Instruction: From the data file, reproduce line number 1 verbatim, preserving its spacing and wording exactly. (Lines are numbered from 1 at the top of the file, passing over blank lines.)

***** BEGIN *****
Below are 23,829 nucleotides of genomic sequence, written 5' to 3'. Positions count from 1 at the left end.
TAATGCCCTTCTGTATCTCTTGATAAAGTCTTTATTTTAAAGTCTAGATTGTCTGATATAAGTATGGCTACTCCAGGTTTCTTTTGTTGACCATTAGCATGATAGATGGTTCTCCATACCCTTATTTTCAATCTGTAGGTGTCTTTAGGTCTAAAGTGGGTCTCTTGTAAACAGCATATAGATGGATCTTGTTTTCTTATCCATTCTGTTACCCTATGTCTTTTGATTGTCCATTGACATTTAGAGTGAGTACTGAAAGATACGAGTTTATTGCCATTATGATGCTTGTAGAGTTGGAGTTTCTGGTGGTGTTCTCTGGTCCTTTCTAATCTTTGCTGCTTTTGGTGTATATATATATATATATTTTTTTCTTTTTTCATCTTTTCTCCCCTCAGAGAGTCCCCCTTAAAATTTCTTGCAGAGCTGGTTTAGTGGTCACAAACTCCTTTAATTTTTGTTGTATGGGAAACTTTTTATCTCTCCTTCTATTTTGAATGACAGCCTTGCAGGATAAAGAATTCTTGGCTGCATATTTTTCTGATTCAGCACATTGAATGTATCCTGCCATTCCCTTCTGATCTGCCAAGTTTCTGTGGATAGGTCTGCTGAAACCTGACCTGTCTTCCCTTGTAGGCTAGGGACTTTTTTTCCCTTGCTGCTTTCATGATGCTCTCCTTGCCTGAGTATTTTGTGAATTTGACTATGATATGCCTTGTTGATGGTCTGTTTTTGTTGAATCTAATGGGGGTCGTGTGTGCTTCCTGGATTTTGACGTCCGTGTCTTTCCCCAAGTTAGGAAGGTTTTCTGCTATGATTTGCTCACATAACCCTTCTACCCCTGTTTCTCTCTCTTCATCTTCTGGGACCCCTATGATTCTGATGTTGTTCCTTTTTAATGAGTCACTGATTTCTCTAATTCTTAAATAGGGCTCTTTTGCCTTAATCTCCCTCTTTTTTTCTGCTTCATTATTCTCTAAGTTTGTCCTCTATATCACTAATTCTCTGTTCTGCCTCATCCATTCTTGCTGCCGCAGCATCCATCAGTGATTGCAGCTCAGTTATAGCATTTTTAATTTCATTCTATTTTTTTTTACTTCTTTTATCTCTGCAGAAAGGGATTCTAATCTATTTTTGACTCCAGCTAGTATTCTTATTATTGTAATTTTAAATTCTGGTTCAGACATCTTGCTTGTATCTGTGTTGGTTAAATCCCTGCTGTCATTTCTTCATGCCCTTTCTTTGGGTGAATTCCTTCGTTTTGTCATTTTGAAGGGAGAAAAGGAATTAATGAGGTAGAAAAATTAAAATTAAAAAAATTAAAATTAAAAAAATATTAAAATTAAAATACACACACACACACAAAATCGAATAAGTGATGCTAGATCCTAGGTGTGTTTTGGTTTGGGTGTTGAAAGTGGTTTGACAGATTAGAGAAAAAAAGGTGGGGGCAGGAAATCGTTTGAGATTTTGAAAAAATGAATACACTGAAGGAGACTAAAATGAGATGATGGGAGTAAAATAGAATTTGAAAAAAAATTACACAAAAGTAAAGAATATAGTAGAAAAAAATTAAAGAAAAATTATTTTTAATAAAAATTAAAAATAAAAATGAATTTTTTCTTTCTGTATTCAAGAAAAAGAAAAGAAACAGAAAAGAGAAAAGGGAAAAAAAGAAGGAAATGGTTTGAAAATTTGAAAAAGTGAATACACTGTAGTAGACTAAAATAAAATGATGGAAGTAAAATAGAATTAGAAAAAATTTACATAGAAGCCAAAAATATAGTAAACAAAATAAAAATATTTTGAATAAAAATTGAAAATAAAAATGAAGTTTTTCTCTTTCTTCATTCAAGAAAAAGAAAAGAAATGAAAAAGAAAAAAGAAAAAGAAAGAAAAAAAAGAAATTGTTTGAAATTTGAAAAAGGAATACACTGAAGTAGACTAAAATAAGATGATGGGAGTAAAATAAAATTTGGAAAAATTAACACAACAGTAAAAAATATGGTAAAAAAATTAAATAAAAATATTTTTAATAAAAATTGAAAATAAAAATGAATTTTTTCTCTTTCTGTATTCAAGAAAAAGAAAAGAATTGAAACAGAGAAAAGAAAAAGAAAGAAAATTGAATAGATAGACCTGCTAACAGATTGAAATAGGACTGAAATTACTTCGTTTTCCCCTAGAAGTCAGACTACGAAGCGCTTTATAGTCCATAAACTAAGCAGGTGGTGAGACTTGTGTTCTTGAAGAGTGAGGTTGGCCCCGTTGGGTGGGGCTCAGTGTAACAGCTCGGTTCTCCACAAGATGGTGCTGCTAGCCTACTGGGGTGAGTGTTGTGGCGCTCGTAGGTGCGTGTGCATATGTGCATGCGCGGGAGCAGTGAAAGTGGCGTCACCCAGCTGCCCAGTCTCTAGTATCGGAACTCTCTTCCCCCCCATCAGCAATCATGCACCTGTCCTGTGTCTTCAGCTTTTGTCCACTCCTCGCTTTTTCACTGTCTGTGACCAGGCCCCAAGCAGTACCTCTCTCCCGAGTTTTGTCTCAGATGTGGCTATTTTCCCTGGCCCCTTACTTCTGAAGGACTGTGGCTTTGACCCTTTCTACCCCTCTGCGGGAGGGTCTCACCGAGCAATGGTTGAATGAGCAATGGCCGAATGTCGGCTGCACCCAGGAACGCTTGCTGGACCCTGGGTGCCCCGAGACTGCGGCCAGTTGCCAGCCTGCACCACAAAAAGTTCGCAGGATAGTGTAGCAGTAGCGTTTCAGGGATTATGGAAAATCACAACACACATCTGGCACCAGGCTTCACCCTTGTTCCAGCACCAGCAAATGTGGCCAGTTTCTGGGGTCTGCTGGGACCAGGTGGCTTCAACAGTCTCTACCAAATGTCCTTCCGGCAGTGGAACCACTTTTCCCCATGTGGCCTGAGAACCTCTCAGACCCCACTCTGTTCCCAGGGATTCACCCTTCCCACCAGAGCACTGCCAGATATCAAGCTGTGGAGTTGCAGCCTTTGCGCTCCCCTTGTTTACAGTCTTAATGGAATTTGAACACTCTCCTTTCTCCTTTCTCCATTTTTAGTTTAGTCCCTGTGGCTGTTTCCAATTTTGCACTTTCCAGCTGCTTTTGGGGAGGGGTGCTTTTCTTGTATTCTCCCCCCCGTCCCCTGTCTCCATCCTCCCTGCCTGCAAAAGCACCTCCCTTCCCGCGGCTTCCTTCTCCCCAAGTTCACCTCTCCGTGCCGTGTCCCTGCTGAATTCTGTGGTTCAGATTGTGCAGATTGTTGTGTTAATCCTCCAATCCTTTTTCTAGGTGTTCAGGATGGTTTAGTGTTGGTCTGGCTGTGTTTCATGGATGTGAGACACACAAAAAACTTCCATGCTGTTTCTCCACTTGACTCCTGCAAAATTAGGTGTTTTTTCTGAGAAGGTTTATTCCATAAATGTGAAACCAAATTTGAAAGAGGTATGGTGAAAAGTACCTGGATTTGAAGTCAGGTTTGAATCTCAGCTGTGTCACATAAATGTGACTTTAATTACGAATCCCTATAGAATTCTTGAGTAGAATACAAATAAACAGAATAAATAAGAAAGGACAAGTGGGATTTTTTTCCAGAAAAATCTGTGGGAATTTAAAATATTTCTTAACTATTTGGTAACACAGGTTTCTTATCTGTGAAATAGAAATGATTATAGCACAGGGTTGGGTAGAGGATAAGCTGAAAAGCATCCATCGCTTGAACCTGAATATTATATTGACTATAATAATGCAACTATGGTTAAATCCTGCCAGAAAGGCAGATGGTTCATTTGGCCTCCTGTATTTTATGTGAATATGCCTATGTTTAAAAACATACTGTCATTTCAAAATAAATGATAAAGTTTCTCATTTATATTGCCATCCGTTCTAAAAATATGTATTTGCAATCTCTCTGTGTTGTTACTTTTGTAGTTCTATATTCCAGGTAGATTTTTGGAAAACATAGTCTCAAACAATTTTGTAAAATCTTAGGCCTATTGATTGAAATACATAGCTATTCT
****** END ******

Below are 23,829 nucleotides of genomic sequence, written 5' to 3'. Positions count from 1 at the left end.